Through the many years I have been online I have made very few new friends — friends in the sense that I share my name and address with. I learned early in the active life of the Internet that people are not always who they seemed.
Why they weren’t I couldn’t understand. Talk about being a simpleton. I trusted what others shared. You are a 24 year old college student? Okay. You are a lonely man looking for friendship? Sure. You were a mom with two kids? I believe you.
How did I know that behind that 24 year old stammer could be a 50 year old pedophile? How would I know that that lonely man was really a psycho from prison?
None of my tales wound up that drastic. But I was so easily fooled. And then, of course, the Internet matured, and, fortunately, so did I. I ran around alot for a while under an assumed name. But I didn’t like that, because it wasn’t truthful.
And I always found myself wanting to tell the truth.
I started my Humoring the Goddess blog April 18, 2011 under my own name. I didn’t — and still don’t — offer many personal details in my comings and goings here. I pay attention to the stories of crazies trying to pick up young girls and schemers taking advantage of older people. I believe in the goodness of everyone but am smart enough to know that now and then that goodness is buried beneath stacks of evil.
So yesterday I get an email from a fellow blogger, someone whose blog I love and comment on and she on mine. She wanted to send me something in the mail.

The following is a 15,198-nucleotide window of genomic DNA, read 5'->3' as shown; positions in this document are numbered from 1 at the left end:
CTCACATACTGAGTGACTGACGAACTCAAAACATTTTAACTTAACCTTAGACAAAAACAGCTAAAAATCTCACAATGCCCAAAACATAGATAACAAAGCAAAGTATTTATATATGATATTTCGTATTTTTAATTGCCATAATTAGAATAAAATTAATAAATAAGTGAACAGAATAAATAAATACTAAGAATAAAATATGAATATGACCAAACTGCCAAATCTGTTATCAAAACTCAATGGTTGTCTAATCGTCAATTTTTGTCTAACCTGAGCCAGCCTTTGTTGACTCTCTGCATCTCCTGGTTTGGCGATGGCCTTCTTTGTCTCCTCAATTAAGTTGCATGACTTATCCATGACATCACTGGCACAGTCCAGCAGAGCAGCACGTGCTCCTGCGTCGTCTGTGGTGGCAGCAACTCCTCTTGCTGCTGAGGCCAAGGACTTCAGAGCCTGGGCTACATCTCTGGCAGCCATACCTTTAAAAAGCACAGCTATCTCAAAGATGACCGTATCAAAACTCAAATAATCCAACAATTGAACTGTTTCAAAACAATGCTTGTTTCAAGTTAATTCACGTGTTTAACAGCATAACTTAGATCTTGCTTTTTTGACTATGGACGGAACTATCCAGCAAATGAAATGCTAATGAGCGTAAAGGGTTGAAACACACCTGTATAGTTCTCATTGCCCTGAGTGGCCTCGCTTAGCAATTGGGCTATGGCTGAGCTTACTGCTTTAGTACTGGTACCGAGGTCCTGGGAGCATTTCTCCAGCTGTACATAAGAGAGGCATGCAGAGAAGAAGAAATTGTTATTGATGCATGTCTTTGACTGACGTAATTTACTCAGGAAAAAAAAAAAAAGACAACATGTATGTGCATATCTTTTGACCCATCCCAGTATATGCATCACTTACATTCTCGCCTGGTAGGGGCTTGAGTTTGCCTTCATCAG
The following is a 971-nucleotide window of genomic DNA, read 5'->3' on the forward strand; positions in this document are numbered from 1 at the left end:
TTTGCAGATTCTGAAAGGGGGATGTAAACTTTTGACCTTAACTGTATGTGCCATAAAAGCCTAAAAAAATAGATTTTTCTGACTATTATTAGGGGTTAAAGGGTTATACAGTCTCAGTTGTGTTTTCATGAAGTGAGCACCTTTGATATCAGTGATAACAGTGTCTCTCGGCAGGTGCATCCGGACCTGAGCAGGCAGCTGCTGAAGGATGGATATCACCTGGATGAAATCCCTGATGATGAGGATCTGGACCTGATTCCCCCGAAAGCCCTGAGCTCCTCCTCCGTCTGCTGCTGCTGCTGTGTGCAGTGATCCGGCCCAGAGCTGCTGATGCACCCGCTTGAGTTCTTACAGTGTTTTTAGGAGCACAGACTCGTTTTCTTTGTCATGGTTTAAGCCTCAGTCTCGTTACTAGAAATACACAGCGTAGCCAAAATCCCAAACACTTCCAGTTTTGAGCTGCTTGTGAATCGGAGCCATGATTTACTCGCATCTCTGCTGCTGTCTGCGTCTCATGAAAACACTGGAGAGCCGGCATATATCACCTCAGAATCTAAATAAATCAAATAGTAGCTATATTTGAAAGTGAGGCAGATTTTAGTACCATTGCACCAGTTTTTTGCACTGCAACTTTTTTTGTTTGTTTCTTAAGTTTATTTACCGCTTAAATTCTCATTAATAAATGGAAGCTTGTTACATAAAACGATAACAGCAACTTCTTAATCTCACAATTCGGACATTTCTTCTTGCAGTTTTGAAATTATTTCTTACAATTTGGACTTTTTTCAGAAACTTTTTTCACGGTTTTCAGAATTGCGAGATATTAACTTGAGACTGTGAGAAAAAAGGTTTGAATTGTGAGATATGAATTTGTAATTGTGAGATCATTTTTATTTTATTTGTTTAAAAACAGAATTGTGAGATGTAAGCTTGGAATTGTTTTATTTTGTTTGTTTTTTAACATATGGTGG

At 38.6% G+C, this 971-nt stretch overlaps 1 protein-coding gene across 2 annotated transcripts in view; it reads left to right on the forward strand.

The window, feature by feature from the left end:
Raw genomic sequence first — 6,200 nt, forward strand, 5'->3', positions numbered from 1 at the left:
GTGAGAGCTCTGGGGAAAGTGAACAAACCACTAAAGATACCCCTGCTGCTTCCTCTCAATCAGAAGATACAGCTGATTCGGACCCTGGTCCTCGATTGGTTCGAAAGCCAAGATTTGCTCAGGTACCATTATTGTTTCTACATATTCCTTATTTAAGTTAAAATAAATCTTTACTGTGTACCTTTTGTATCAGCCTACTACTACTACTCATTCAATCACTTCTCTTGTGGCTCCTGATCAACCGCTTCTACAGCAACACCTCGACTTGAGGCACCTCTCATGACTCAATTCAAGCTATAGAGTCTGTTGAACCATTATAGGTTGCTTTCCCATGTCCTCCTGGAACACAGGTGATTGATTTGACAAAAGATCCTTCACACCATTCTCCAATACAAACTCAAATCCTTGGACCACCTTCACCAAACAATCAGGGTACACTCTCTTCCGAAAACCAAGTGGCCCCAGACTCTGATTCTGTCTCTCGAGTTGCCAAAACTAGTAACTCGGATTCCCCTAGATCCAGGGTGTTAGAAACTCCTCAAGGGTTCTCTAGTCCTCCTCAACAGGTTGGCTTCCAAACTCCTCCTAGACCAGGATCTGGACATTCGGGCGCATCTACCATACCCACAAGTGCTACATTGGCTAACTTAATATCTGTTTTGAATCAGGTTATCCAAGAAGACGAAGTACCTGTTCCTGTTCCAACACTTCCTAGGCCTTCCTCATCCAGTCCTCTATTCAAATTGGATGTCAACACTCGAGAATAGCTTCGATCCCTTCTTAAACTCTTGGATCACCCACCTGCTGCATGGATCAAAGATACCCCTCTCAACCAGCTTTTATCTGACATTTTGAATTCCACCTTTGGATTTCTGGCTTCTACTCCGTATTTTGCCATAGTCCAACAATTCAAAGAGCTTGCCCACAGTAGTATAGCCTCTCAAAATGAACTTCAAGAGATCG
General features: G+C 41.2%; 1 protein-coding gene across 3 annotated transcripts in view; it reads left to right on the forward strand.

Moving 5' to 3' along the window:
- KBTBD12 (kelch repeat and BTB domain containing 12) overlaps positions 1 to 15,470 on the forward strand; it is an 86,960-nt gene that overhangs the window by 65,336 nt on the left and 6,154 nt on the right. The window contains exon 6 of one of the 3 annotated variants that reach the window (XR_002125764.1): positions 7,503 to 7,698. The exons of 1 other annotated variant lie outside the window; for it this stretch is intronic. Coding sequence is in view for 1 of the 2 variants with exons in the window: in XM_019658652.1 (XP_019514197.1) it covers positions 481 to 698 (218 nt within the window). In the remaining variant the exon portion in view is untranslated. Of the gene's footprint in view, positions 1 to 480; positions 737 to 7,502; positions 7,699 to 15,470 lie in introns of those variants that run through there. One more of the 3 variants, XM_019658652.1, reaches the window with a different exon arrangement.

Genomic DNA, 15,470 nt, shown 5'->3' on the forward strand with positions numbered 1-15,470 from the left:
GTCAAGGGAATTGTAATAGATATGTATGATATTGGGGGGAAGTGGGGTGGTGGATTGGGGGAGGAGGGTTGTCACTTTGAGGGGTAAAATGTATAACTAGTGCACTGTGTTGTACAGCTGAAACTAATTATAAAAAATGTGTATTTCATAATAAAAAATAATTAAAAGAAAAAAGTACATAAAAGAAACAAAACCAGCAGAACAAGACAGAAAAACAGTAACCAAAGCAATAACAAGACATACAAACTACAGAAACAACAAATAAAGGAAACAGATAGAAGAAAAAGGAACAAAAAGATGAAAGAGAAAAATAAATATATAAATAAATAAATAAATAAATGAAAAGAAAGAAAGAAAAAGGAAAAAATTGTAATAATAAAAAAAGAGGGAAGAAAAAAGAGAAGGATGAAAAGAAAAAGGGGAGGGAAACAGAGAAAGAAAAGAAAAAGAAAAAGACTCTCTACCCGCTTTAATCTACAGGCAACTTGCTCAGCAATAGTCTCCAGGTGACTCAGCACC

Instantly I slammed that gate and locked it, peeking through the steel bars that pretend to protect me. I explained my fears, and she understood.
Then she told me what she wanted to send me.
It was not the kind of explanation a gorilla would send so they could come over to my house and rob me and take my money and life. It was a little gift that connected instantly with my dreams and thoughts.
And I thought again about sharing something so dreadfully personal as my address.
I know you have to trust somebody in this world. There are so many good, wonderful somebodies around — you can’t be afraid of all of them. You have to use your common sense, and even your sixth sense, and once in a while take a chance with your truth.
Today’s generation is probably much more open to meeting up with online connections. They take precautions not even thought of in my time. Most of those connections pan out, too. I just don’t know if I would have the same luck.
So I took a chance and shared my address. If a gorilla shows up one bright day looking for my unicorn stash it wasn’t as if I didn’t warn myself.
I will still keep the gate locked, though, and watch the world race around madly through the bars at a safe distance.
Do you share your personal personals with others online?